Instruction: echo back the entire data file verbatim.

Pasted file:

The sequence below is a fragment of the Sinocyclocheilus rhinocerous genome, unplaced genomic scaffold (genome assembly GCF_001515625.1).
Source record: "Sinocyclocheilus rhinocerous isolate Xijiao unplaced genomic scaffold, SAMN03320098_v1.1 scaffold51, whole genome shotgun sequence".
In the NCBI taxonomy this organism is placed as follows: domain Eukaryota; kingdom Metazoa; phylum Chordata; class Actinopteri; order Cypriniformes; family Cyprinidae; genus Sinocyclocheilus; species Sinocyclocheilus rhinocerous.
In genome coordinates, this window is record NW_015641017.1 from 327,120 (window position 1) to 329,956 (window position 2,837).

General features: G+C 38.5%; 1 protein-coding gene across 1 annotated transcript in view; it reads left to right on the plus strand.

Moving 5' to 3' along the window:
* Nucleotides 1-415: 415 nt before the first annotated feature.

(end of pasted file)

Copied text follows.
The sequence below is a fragment of the Sinocyclocheilus rhinocerous genome, unplaced genomic scaffold (genome assembly GCF_001515625.1).
Source record: "Sinocyclocheilus rhinocerous isolate Xijiao unplaced genomic scaffold, SAMN03320098_v1.1 scaffold51, whole genome shotgun sequence".
In the NCBI taxonomy this organism is placed as follows: domain Eukaryota; kingdom Metazoa; phylum Chordata; class Actinopteri; order Cypriniformes; family Cyprinidae; genus Sinocyclocheilus; species Sinocyclocheilus rhinocerous.
In genome coordinates, this window is record NW_015641017.1 from 327,120 (window position 1) to 329,956 (window position 2,837).

General features: G+C 38.5%; 1 protein-coding gene across 1 annotated transcript in view; it reads left to right on the plus strand.

Moving 5' to 3' along the window:
* Nucleotides 1-415: 415 nt before the first annotated feature.